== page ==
Chip MacGregor

July 2, 2007

What drives you crazy?


Back from soggy Scotland (just missed the terrorist attack on Glasgow airport by a few hours) and hoping to get caught up. Jennifer wrote to ask, "As an agent and a reader, are there writing errors that drive you crazy?"

Yes! Of course! Here’s one! Novelists who use exclamation points as though the period key didn’t work! I hate this! Really!!!

Here’s "another" one: The "author" who feels a "need" to put emphasized words in "quotes," since they apparently think it makes them look more "official." This is particularly tiresome when a "funny" author decides to put his "punchlines" in quotations. (Does anybody remember the episode of Friends where Joey kept putting "finger quotes" around certain "words," even though he didn’t understand how to do it?) Here’s an "idea" — cut the quotation marks in your "epic."

And a third (related) item: People who use an open parenthesis but no close parenthesis. (For example, this kind.

Fourth is the serial comma. Drives me crazy. The rule for using commas is that there should be ONE LESS COMMA THAN THE ITEMS IN YOUR LIST. So if you list five things, you’d use four commas. An example: "Farnsworth visited Scotland, Wales, England, Ireland, and Djibouti." Note that there are five countries and four commas — one less than the list. Writers often drop the last comma, in an apparent attempt to make "Ireland and Djibouti" one country. (Similar to Trinidad and Tobaggo, if you’re into geography jokes.) Makes no sense at all.

Fifth is the adverbial ending "ly," which some authors insert regularly in an attemptly to sound scholarly. Note that this paragraph doesn’t start with the word "fifthly." From a strict editorial perspective, "fifth" is an adverb. To add  "ly" to the end is to adverbialize an adverb. Why write "firstly" when it is clearer to write "first"? (Besides, if it’s a long list, can you really defend "thirteenthly"?)

Sixthly, :o) I hate jumbled numbers in an outline. I have a nonfiction proposal on my desk right now that contains an overview that could simply be numbered 1 through 12. Or "first" through "twelfth." Instead, this number-impaired author begins with "first," follows that with "two" and "third," then offers a 4, which he later refers to (I’m not joking) as "D." Huh? Make all your numbered lists consistent. And try not to insert one numbered list into another numbered list…it drives editors insane.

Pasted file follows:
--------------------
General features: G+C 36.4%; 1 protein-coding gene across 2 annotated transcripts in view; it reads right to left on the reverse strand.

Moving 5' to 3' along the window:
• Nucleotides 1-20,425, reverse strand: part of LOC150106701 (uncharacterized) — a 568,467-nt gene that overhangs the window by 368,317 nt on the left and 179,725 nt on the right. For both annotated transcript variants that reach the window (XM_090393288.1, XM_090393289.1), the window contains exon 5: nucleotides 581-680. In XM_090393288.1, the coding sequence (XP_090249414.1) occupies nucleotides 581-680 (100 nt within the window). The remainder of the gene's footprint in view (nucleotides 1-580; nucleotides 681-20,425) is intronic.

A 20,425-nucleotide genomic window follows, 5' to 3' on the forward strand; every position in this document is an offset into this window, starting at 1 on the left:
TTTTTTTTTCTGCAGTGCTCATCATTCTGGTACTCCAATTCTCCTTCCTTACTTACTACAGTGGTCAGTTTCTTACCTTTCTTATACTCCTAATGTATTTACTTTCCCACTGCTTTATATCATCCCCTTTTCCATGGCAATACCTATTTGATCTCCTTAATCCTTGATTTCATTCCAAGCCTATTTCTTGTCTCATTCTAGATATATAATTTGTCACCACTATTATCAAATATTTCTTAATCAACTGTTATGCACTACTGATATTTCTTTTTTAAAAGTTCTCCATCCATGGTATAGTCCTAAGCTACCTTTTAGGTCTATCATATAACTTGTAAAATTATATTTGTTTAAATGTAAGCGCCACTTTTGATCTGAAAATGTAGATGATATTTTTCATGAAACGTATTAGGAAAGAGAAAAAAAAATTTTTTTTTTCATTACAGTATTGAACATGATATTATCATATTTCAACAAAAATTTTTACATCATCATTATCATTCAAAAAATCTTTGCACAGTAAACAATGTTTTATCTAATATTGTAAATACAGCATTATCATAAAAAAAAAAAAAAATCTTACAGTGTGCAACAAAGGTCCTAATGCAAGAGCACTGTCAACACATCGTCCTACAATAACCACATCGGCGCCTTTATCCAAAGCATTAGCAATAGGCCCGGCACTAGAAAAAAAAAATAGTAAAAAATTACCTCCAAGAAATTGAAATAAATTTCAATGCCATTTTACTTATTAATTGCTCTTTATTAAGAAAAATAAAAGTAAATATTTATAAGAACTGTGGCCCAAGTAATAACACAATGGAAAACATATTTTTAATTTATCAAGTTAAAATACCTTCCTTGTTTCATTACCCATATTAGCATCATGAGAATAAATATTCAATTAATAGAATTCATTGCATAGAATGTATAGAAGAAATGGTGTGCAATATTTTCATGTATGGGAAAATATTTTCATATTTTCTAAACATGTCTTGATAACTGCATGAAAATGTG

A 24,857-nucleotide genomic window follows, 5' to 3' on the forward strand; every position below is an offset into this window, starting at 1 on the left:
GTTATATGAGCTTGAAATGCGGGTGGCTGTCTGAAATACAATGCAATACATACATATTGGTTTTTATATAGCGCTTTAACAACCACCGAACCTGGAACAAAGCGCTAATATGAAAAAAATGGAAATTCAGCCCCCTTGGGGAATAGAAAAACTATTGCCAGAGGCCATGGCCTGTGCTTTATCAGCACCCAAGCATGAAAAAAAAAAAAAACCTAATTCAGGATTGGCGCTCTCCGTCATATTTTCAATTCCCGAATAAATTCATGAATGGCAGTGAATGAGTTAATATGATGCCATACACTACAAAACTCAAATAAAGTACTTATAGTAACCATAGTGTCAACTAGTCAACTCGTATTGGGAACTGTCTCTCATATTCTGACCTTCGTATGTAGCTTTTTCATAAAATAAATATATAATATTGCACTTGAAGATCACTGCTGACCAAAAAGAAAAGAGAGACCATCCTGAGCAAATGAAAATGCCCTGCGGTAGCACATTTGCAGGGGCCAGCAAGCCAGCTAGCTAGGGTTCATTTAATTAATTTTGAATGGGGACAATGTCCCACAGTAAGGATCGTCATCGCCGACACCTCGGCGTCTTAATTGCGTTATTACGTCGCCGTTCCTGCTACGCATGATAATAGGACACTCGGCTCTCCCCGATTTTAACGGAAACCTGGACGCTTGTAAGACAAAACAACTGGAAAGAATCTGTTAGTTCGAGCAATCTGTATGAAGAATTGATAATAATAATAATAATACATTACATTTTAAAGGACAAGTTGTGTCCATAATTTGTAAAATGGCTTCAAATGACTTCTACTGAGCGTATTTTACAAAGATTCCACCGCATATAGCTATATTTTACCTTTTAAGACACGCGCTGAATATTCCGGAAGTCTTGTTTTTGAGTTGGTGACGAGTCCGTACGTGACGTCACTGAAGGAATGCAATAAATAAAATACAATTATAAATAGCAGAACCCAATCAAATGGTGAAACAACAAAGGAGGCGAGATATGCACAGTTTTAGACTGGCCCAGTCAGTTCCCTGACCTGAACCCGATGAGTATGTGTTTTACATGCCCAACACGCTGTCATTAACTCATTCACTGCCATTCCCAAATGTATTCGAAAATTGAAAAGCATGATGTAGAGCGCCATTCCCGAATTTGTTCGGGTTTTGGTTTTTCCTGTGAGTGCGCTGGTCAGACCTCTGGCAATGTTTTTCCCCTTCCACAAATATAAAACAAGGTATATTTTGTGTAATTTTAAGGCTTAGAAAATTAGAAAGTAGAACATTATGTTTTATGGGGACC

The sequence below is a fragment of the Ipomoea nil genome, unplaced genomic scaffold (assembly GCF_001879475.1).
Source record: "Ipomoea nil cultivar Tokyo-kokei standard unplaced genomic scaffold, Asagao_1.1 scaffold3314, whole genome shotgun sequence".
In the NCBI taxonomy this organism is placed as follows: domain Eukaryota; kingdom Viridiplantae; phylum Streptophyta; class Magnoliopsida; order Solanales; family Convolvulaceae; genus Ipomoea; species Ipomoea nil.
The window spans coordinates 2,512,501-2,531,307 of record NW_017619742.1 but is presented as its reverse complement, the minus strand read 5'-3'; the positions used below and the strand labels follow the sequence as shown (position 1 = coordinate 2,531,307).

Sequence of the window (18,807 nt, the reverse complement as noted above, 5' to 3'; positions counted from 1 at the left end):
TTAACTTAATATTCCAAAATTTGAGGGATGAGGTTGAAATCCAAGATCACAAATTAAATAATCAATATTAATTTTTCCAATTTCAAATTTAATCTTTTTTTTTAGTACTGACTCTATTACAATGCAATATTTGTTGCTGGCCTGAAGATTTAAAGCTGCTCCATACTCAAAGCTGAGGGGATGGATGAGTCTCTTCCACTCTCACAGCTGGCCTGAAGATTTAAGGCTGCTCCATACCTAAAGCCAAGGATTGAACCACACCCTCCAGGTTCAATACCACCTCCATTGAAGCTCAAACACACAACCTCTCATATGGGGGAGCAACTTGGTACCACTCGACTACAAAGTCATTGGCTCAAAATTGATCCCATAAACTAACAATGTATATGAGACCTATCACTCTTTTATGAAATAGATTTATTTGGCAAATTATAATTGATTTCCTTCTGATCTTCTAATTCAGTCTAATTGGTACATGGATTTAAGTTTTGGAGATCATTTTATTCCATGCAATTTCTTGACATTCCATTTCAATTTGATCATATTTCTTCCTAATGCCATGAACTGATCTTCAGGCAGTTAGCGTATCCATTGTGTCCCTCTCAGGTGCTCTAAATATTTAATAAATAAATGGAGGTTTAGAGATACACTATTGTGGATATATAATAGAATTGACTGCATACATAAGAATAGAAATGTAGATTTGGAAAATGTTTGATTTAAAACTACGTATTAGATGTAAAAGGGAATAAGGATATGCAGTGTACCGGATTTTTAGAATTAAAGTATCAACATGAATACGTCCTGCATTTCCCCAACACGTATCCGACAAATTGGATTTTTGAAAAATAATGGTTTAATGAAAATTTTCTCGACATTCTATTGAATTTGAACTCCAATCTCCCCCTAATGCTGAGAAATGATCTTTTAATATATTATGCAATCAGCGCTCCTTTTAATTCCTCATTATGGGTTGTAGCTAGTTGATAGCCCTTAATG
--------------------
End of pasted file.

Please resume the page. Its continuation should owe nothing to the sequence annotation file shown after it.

Seventh: Figure out the difference between "your" and "you’re" before writing you’re book. :o) Ditto for "its" and "it’s." (True story: I once had an editor try to convince me that there is no such word as "its," claiming that every instance should use the contracted form "it’s." I felt it was my duty to slug her on the spot.)

Eighth in my hit parade of writing errors is the overuse of the spell-checker. It wont pickup every thin. Ewe can knot rely on it soul-y. (An alternative? Learn to spell.)

A ninth issue: Print out a hard copy of your proposal and look it over before sending it along. Sometimes obvious errors appear that you didn’t catch on your screen. For example, the spacing can get all screwed up and appear totally different in print than it does electronically. Or things you’ve pasted in might print in a different font. If you’re one of those who insist on using five different fonts on your cover page, check with somebody who knows what they’re doing — I sometimes get queasy when attacked by waves of font. Look over a hard copy before sending it. Oh, and if every paragraph starts with the same word, you need to go back and do some revising. (Unless the first word of every paragraph is "I," in which case you need to be slapped, then go back and change it.)

Finally, remember that Maxwell Perkins once said that "style" is nothing more than one author’s decision to misuse the rules of grammar.  A good editor will let you misuse it in order to help you create voice (any reading of William Faulkner is evidence of this). But that same editor will notice when you’ve crossed over from "having style" to "sounding like a moron." So for goodness’ sake, get help. And listen to your editor.

If you’re interested in this topic, let me suggest you pick up a copy of Karen Gordon’s Transitive Vampire and Well Tempered Sentence, as well as Patricia O’Connor’s Woe Is I. Of course, you can also find much helpful information in the more popular Eats, Shoots, and Leaves. All these authors have a sense of humor in talking about "the rules."

To end, let me offer a quote from W. Somerset Maugham: "There are three rules for writing the novel. Unfortunately, no one knows what they are."


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